The confrontation in the West Bank village of Bait Sira followed a day of protests along the barrier which soldiers quelled with teargas in some instances.

Witnesses said Palestinian farmers and supporters in Bait Surik tried to prevent army bulldozers from razing an olive grove to make way for a new section of razor-tipped fence.

Bait Surik's mayor, Muhammad Qundial, said more than 50 residents were injured, including elderly people.

Israeli police spokesman Gil Kleiman said security forces used stun grenades and teargas to disperse the crowd.

Three policemen were slightly hurt and five Palestinians and one Israeli were arrested, Kleiman said.

About 100 villagers tried to stop two bulldozers by lying down in front of them, but they were dispersed by Israeli border police who used sound grenades and beat them with sticks, an AFP reporter witnessed.

Israeli soldiers also hit some of the protesters with the butt of their assault rifles, and several suffered head wounds.

Olive trees razed

Under heavy army protection, the bulldozers razed a 150m row of olive trees to draw the path for the barrier.

"The bulldozers are still tearing up the land, it's a dark day for Bait Surik," the mayor said.

A Palestinian woman protests as 
a bulldozer works on her land

"We were caught by surprise when the bulldozers came this morning," he said, adding 60 hectares (150 acres) of Bait Surik's most fertile land would be caught on Israel's side of the fence.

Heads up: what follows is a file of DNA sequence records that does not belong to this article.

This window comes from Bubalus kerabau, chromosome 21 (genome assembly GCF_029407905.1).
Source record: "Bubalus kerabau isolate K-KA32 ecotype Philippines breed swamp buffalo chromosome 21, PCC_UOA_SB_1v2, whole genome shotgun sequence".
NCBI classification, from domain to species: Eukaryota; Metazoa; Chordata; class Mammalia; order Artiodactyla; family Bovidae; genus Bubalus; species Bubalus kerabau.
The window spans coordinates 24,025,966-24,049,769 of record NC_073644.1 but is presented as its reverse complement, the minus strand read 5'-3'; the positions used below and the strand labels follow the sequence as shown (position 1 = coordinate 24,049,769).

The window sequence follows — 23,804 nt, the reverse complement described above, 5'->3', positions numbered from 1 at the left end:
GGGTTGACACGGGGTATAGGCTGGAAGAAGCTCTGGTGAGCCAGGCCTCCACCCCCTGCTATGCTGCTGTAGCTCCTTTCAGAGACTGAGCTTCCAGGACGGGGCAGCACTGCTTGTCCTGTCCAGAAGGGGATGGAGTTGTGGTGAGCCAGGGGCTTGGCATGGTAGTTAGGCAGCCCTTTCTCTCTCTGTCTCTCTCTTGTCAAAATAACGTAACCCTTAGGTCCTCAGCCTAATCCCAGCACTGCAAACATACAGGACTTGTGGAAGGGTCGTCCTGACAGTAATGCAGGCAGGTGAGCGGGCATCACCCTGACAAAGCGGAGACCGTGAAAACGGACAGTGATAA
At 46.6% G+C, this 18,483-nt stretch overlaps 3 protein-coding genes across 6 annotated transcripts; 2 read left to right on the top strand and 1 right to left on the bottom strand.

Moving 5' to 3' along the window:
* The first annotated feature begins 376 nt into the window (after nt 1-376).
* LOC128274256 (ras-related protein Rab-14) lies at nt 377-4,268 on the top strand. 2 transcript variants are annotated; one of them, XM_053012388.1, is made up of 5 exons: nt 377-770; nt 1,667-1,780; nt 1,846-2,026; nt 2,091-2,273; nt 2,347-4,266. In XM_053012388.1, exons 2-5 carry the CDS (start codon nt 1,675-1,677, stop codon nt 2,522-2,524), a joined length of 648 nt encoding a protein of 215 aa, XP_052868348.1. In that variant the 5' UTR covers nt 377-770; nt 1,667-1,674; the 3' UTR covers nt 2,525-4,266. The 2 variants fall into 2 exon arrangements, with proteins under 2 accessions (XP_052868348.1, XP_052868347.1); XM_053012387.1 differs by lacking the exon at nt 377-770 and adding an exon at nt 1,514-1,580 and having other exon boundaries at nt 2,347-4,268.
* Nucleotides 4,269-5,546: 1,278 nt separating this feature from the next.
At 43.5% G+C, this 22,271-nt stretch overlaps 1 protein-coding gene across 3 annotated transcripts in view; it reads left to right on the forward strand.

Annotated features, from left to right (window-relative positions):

"We are known in the whole West Bank for growing the juiciest peaches and now we will be deprived of our peach trees and of our olive trees," he said in an emotional voice.
 
The work in Bait Surik also started as Israeli Prime Minister Ariel Sharon was quoted by Yediot Aharonot newspaper as saying he would complete "his security fence" regardless of the opinion of the ICJ.

"We will not surrender. I will build the security fence and will complete it, as the cabinet decided," he said.

Most expensive project

He also slammed the ICJ hearings, held at the behest of the UN General Assembly, saying: "What is in motion at The Hague is an attempt to deny Israel the fundamental right to defend itself."

Israeli forces used butts of their 
guns to hit some protesters

Israel's army radio said the Bait Surik section of the fence was being built as part of a larger 96km stretch between the Elkana Jewish settlement and the Ofer detention camp in the north-western West Bank.

It also quoted army officials as saying a total of 200km of barrier would be built by the end of the year, including the section that surrounded Jerusalem.

Some 180km have been built since construction started in June 2002 and the barrier, which is to run on 730km, is planned to be completed by the end of next year.

At an estimated cost of $3.4bn, it is Israel's most expensive project.

Annexation intended

Israel says the bulwark of fences and walls, which runs 180km so far and is to stretch over 700km is a stopgap security measure intended to keep out Palestinian bombers in the absence of peace talks.

"We are known in the whole West Bank for growing the juiciest peaches and now we will be deprived of our peach trees and of our olive trees"

Muhammad Qundial,
Mayor, Bait Surik

Palestinians say the barrier, by snaking well into the West Bank and taking in Jewish settlements, is intended to annex territory that Israel occupied in a 1967 war, but which they claim for a viable state under a US-backed peace plan.

Monday's protests were staged as part of a Palestinian Day of Rage coinciding with the start of the world court hearing in The Hague into whether the barrier is illegal and should be torn down, as argued by the Palestinians.

Israel boycotted the hearings, contending the barrier is a security issue beyond the court's jurisdiction.